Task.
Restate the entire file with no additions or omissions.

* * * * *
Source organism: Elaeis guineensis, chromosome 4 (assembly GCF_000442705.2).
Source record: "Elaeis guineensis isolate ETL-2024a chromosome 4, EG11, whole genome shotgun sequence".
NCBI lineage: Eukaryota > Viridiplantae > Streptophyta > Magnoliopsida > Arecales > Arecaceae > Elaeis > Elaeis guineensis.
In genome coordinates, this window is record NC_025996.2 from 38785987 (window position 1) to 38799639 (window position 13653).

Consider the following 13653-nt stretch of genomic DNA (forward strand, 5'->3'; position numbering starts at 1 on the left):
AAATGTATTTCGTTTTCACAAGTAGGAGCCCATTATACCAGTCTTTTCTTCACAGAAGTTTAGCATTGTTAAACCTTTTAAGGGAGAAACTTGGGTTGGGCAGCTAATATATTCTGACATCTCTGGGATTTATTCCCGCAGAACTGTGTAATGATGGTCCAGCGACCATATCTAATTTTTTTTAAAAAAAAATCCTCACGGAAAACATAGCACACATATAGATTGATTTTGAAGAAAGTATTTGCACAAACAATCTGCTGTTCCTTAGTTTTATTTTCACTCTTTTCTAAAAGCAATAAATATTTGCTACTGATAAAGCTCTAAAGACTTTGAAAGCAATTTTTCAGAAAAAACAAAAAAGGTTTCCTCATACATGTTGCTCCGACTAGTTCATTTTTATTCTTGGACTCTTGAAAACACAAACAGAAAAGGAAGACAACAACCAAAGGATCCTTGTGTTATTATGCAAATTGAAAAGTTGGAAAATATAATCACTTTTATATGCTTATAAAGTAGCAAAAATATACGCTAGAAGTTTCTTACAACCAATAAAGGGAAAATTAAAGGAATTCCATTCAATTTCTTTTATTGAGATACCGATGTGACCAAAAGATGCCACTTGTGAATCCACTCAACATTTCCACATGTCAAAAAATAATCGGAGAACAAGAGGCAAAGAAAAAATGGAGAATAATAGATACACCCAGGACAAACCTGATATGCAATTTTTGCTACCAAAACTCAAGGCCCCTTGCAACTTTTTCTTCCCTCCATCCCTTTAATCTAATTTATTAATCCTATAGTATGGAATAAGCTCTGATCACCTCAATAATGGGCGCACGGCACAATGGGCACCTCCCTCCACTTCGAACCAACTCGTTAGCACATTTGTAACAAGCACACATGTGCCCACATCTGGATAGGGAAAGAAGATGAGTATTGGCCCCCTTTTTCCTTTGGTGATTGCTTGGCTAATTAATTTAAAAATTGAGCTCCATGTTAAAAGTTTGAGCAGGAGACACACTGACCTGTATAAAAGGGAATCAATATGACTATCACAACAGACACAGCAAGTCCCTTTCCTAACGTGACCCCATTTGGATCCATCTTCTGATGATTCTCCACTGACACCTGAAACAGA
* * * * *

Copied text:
Source organism: Elaeis guineensis, chromosome 4 (assembly GCF_000442705.2).
Source record: "Elaeis guineensis isolate ETL-2024a chromosome 4, EG11, whole genome shotgun sequence".
NCBI lineage: Eukaryota > Viridiplantae > Streptophyta > Magnoliopsida > Arecales > Arecaceae > Elaeis > Elaeis guineensis.
In genome coordinates, this window is record NC_025996.2 from 38785987 (window position 1) to 38799639 (window position 13653).

Consider the following 13653-nt stretch of genomic DNA (forward strand, 5'->3'; position numbering starts at 1 on the left):
AAATGTATTTCGTTTTCACAAGTAGGAGCCCATTATACCAGTCTTTTCTTCACAGAAGTTTAGCATTGTTAAACCTTTTAAGGGAGAAACTTGGGTTGGGCAGCTAATATATTCTGACATCTCTGGGATTTATTCCCGCAGAACTGTGTAATGATGGTCCAGCGACCATATCTAATTTTTTTTAAAAAAAAATCCTCACGGAAAACATAGCACACATATAGATTGATTTTGAAGAAAGTATTTGCACAAACAATCTGCTGTTCCTTAGTTTTATTTTCACTCTTTTCTAAAAGCAATAAATATTTGCTACTGATAAAGCTCTAAAGACTTTGAAAGCAATTTTTCAGAAAAAACAAAAAAGGTTTCCTCATACATGTTGCTCCGACTAGTTCATTTTTATTCTTGGACTCTTGAAAACACAAACAGAAAAGGAAGACAACAACCAAAGGATCCTTGTGTTATTATGCAAATTGAAAAGTTGGAAAATATAATCACTTTTATATGCTTATAAAGTAGCAAAAATATACGCTAGAAGTTTCTTACAACCAATAAAGGGAAAATTAAAGGAATTCCATTCAATTTCTTTTATTGAGATACCGATGTGACCAAAAGATGCCACTTGTGAATCCACTCAACATTTCCACATGTCAAAAAATAATCGGAGAACAAGAGGCAAAGAAAAAATGGAGAATAATAGATACACCCAGGACAAACCTGATATGCAATTTTTGCTACCAAAACTCAAGGCCCCTTGCAACTTTTTCTTCCCTCCATCCCTTTAATCTAATTTATTAATCCTATAGTATGGAATAAGCTCTGATCACCTCAATAATGGGCGCACGGCACAATGGGCACCTCCCTCCACTTCGAACCAACTCGTTAGCACATTTGTAACAAGCACACATGTGCCCACATCTGGATAGGGAAAGAAGATGAGTATTGGCCCCCTTTTTCCTTTGGTGATTGCTTGGCTAATTAATTTAAAAATTGAGCTCCATGTTAAAAGTTTGAGCAGGAGACACACTGACCTGTATAAAAGGGAATCAATATGACTATCACAACAGACACAGCAAGTCCCTTTCCTAACGTGACCCCATTTGGATCCATCTTCTGATGATTCTCCACTGACACCTGAAACAGA